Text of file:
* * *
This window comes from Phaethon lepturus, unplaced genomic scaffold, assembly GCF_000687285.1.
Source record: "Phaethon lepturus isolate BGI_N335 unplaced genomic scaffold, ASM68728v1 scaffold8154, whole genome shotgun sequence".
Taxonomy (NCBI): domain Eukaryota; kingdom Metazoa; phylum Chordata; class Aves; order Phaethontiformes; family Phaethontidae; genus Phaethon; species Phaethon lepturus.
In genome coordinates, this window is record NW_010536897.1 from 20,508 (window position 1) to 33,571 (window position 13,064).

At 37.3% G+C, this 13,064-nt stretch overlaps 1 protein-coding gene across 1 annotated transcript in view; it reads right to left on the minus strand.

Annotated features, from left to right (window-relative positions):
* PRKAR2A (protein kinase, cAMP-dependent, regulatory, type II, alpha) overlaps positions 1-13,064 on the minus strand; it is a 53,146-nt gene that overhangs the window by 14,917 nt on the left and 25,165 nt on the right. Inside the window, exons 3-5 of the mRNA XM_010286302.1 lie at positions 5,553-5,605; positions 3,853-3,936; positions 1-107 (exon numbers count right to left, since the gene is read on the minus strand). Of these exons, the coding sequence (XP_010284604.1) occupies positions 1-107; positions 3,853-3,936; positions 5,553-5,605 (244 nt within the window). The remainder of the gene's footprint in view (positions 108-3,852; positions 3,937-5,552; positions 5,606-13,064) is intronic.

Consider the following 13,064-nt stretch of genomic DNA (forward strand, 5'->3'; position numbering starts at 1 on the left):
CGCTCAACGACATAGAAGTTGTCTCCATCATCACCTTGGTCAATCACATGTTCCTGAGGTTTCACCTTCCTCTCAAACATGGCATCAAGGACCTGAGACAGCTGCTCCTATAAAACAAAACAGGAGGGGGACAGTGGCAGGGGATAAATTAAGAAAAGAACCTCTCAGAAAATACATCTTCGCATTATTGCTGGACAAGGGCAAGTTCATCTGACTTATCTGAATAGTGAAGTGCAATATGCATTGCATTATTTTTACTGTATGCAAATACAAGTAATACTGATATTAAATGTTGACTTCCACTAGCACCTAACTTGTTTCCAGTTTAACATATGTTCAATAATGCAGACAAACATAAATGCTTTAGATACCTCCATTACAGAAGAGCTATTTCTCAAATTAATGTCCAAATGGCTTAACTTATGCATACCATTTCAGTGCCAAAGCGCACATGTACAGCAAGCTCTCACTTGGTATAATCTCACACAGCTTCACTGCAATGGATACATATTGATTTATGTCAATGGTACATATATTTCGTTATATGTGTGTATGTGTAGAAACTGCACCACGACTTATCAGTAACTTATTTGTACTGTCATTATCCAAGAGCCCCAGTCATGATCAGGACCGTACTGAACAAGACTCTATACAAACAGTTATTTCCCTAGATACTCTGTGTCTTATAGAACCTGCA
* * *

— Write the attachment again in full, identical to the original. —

This window comes from Phaethon lepturus, unplaced genomic scaffold, assembly GCF_000687285.1.
Source record: "Phaethon lepturus isolate BGI_N335 unplaced genomic scaffold, ASM68728v1 scaffold8154, whole genome shotgun sequence".
Taxonomy (NCBI): domain Eukaryota; kingdom Metazoa; phylum Chordata; class Aves; order Phaethontiformes; family Phaethontidae; genus Phaethon; species Phaethon lepturus.
In genome coordinates, this window is record NW_010536897.1 from 20,508 (window position 1) to 33,571 (window position 13,064).

At 37.3% G+C, this 13,064-nt stretch overlaps 1 protein-coding gene across 1 annotated transcript in view; it reads right to left on the minus strand.

Annotated features, from left to right (window-relative positions):
* PRKAR2A (protein kinase, cAMP-dependent, regulatory, type II, alpha) overlaps positions 1-13,064 on the minus strand; it is a 53,146-nt gene that overhangs the window by 14,917 nt on the left and 25,165 nt on the right. Inside the window, exons 3-5 of the mRNA XM_010286302.1 lie at positions 5,553-5,605; positions 3,853-3,936; positions 1-107 (exon numbers count right to left, since the gene is read on the minus strand). Of these exons, the coding sequence (XP_010284604.1) occupies positions 1-107; positions 3,853-3,936; positions 5,553-5,605 (244 nt within the window). The remainder of the gene's footprint in view (positions 108-3,852; positions 3,937-5,552; positions 5,606-13,064) is intronic.

Consider the following 13,064-nt stretch of genomic DNA (forward strand, 5'->3'; position numbering starts at 1 on the left):
CGCTCAACGACATAGAAGTTGTCTCCATCATCACCTTGGTCAATCACATGTTCCTGAGGTTTCACCTTCCTCTCAAACATGGCATCAAGGACCTGAGACAGCTGCTCCTATAAAACAAAACAGGAGGGGGACAGTGGCAGGGGATAAATTAAGAAAAGAACCTCTCAGAAAATACATCTTCGCATTATTGCTGGACAAGGGCAAGTTCATCTGACTTATCTGAATAGTGAAGTGCAATATGCATTGCATTATTTTTACTGTATGCAAATACAAGTAATACTGATATTAAATGTTGACTTCCACTAGCACCTAACTTGTTTCCAGTTTAACATATGTTCAATAATGCAGACAAACATAAATGCTTTAGATACCTCCATTACAGAAGAGCTATTTCTCAAATTAATGTCCAAATGGCTTAACTTATGCATACCATTTCAGTGCCAAAGCGCACATGTACAGCAAGCTCTCACTTGGTATAATCTCACACAGCTTCACTGCAATGGATACATATTGATTTATGTCAATGGTACATATATTTCGTTATATGTGTGTATGTGTAGAAACTGCACCACGACTTATCAGTAACTTATTTGTACTGTCATTATCCAAGAGCCCCAGTCATGATCAGGACCGTACTGAACAAGACTCTATACAAACAGTTATTTCCCTAGATACTCTGTGTCTTATAGAACCTGCA